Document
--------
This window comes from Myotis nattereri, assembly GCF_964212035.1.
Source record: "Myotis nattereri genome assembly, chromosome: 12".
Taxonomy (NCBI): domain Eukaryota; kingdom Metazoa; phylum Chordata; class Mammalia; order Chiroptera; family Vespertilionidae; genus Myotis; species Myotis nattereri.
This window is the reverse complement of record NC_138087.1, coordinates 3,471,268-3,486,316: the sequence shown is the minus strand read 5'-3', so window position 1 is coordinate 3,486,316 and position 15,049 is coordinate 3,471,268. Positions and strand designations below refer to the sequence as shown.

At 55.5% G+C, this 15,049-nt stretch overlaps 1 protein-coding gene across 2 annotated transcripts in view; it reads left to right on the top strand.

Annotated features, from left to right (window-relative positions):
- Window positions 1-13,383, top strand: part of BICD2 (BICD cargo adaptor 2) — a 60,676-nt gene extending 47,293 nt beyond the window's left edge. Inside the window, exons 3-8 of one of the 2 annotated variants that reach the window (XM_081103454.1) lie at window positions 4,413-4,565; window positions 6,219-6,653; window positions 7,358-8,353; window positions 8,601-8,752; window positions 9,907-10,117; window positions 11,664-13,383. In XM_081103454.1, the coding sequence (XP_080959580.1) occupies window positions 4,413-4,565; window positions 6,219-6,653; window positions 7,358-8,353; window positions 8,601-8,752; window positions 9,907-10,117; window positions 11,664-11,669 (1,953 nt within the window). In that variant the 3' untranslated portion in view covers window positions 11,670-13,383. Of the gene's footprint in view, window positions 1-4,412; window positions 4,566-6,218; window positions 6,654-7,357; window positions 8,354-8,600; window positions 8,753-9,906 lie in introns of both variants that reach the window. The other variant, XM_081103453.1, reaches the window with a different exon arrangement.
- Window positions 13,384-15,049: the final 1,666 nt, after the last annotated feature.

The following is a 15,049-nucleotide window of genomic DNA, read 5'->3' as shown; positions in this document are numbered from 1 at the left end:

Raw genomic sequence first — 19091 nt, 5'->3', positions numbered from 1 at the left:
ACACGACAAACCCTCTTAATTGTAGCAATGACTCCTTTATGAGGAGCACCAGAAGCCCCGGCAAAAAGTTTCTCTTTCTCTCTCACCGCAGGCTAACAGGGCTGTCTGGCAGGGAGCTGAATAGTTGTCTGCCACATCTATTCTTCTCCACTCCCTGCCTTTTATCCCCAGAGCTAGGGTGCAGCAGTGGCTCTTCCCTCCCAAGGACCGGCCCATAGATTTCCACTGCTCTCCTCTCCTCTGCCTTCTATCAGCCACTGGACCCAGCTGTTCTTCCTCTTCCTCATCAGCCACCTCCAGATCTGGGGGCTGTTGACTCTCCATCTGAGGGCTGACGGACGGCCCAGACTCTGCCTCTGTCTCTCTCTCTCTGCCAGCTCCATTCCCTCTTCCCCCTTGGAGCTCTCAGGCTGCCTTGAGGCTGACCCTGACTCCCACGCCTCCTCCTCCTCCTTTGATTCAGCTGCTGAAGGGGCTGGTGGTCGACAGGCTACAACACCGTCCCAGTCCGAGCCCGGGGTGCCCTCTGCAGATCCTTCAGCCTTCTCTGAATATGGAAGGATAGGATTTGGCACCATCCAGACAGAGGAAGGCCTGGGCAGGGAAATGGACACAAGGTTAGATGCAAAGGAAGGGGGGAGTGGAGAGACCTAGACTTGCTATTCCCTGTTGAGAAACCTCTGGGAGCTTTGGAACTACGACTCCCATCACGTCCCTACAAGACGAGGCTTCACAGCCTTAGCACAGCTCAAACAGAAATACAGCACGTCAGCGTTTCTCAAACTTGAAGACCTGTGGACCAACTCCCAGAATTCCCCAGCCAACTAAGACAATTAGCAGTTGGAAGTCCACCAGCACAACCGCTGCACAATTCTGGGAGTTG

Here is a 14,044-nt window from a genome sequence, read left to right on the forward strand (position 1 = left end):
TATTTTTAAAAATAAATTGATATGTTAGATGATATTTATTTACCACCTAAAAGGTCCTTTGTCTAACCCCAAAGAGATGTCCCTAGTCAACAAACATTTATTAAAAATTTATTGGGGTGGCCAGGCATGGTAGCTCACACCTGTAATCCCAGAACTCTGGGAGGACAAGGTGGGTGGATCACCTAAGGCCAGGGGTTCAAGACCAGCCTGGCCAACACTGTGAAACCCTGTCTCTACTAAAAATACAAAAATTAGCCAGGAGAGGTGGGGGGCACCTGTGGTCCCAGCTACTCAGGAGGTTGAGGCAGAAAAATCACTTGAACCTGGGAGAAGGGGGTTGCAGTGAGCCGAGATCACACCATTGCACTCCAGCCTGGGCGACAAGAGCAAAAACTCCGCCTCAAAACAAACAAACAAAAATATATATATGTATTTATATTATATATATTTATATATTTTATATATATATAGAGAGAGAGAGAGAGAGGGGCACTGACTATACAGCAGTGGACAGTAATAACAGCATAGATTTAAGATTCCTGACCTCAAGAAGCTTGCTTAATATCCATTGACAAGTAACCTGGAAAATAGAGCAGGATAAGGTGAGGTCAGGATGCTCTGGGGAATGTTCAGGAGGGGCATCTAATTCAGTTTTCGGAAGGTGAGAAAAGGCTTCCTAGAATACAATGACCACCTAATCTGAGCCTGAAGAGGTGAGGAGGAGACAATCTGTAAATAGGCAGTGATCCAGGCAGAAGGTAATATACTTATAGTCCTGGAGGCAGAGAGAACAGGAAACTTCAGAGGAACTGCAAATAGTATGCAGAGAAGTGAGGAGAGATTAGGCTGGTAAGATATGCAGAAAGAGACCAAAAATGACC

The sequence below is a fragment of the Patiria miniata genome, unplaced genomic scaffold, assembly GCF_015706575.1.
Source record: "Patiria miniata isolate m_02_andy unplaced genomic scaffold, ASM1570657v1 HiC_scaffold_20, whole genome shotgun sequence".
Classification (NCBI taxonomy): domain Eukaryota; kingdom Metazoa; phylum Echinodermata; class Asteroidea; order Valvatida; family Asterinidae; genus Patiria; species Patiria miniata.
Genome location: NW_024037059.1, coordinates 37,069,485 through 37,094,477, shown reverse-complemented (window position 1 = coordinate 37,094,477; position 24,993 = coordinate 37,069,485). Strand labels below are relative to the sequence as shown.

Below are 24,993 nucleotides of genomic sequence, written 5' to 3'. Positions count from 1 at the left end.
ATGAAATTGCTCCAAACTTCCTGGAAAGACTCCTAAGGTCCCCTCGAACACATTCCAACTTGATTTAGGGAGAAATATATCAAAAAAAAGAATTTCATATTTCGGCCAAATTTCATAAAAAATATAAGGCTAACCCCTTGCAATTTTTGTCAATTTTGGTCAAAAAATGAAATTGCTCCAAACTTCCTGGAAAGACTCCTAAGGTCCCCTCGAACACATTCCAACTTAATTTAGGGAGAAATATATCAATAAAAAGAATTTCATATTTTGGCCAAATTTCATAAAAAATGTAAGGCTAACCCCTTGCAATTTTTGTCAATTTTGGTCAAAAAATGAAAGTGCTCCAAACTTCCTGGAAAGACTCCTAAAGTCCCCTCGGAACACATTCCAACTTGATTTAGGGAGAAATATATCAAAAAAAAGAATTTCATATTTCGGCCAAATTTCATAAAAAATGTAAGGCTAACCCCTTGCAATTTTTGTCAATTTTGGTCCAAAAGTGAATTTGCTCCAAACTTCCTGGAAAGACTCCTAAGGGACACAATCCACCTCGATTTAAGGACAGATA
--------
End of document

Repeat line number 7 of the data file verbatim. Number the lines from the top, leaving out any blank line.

- Window positions 1-13,383, top strand: part of BICD2 (BICD cargo adaptor 2) — a 60,676-nt gene extending 47,293 nt beyond the window's left edge. Inside the window, exons 3-8 of one of the 2 annotated variants that reach the window (XM_081103454.1) lie at window positions 4,413-4,565; window positions 6,219-6,653; window positions 7,358-8,353; window positions 8,601-8,752; window positions 9,907-10,117; window positions 11,664-13,383. In XM_081103454.1, the coding sequence (XP_080959580.1) occupies window positions 4,413-4,565; window positions 6,219-6,653; window positions 7,358-8,353; window positions 8,601-8,752; window positions 9,907-10,117; window positions 11,664-11,669 (1,953 nt within the window). In that variant the 3' untranslated portion in view covers window positions 11,670-13,383. Of the gene's footprint in view, window positions 1-4,412; window positions 4,566-6,218; window positions 6,654-7,357; window positions 8,354-8,600; window positions 8,753-9,906 lie in introns of both variants that reach the window. The other variant, XM_081103453.1, reaches the window with a different exon arrangement.